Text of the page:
Was it the virtually fearless US marines landing on islands across the pacific, facing the fanatical Japanese? How about our troops going up against the Nazis in places like Bastogne? Or the aforementioned submariner forces in the Atlantic and Pacific?
The single most dangerous combat job during WWII was to be a crew member of the US 8th Army Air Corps…the Mighty 8th…flying daylight combat missions over occupied Europe. Of ALL combat units of ALL types and service branches during WWII, the Mighty 8th suffered the highest casualty rates of the entire war.
In fact, it was SO bad…so incredibly dangerous….so UNLIKELY for someone to survive….that the US high command instituted….for the very first (but not the last) time….a maximum number of combat missions to be flown before a crew member was deemed to have fulfilled his wartime service obligation and get sent home.
The magic number? 25 combat missions.
Sounds easy, eh? Well, statistically speaking, every single person who stepped into an Mighty 8th airplane and flew combat missions over occupied Europe would get killed by the 13th mission, if not sooner. So they took that number and doubled it to 25, with the belief that if you could survive 25 missions, you earned the right to be honorably discharged and sent home.
And just to drive the point home…no other military occupation across all branches of service was afforded this priviledge. They called it “The Mighty 8th”, but in reality it was the Bloody 8th.
At 25,000 feet….5 miles above the earth….the altitude most World War II bomber missions were flown….air temperature ranges from -30° to -45°F. Modern aircraft have sealed cabins and heaters to protect pilots and passengers from wind blast and cold air. Not the crews of WWII. Pressurized cabins hadn’t been invented yet, and it wasn’t until the development of the B-29 (of “Enola Gay” fame) that bombers had such a luxury.
If the enemy fire and flak didn’t get you, the lack of oxygen and/or cold air could….and all too often did.
Have a look at this chart…these guys were regularly flying in the dark blue and purple parts at the right side. Note the amount of time it takes for exposed flesh to suffer frostbite.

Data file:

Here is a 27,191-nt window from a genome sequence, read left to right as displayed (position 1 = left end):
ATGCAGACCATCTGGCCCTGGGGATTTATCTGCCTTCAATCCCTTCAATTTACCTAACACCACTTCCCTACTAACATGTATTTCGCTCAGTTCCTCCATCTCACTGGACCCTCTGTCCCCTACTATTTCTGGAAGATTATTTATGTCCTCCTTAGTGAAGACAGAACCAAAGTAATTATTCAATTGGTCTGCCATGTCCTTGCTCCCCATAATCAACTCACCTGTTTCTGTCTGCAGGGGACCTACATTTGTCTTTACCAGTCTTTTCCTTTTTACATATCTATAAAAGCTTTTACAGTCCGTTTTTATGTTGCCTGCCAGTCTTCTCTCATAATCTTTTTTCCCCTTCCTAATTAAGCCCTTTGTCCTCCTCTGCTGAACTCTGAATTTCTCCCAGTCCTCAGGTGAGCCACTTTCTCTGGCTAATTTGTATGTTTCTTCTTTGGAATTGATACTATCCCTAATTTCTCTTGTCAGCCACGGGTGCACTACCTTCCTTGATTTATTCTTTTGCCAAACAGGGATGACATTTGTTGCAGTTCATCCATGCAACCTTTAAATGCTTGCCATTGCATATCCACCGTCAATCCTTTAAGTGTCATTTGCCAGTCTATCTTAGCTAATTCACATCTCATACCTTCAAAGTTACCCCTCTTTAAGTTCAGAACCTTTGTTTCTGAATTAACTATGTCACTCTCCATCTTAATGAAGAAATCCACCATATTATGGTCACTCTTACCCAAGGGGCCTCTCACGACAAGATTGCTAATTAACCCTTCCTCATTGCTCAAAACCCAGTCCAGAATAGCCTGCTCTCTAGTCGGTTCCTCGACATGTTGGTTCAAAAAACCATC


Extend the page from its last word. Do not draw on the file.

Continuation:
Moreover, where can you take cover in a thin aluminum skinned aircraft? A: you couldn’t.
These planes had no armor…THAT was too heavy…and that weight was needed for the bombs and defensive machine guns. There were no foxholes or brick walls or trees to hide behind. No, you were stuck there, with your proverbial ass hanging out in the breeze, hoping it didn’t get shot off…that you could make your 25 missions in one piece and go home.
Here…have a look…this is not too far off from what it was like. See if you can count ALL the dangers present in this short clip…
My point is simply this.
This weekend we historically honor those who have lost their lives in service to our country. And I wanted to give you a taste of the dangers some of them faced and all too often fell prey to.
They did it for us, the next generations to come. They did it because they loved America, for the deepest and most cherished hopes they had for this country, and all this country has historically stood for.
It is for such heros….who fought and died to establish, protect, and grow our nation…that we honor and remember their sacrifices this weekend.
And some do it every day, 24 hours a day, 365 days a year.
No. Matter. What.
Today, some of America’s finest young warriors have emerged to carry forward the legacy of the men and women who came before them. And they have put their creed into word and sealed it with their own blood, spilled often and only rarely known by us.
This is their sacred code….written with the sacrifices of all those who came before them firmly in mind….
This weekend is a weekend of the fiercest PRIDE…
….of the most breathtaking AWE….
….of inexpressible GRATITUDE…
…..and undying APPRECIATION…
…..for all those who have ever fought and died to establish, protect and defend our great nation. The greatest nation the world has ever known.
To be an American is nothing less than knowing that, regardless of your personal circumstances, we are among the Lord God Almighty’s most highly favored children. And this is NOT our “right”. No. It is a terrible privilege of the most profound kind.
We live among GIANTS. And their legacy is ours.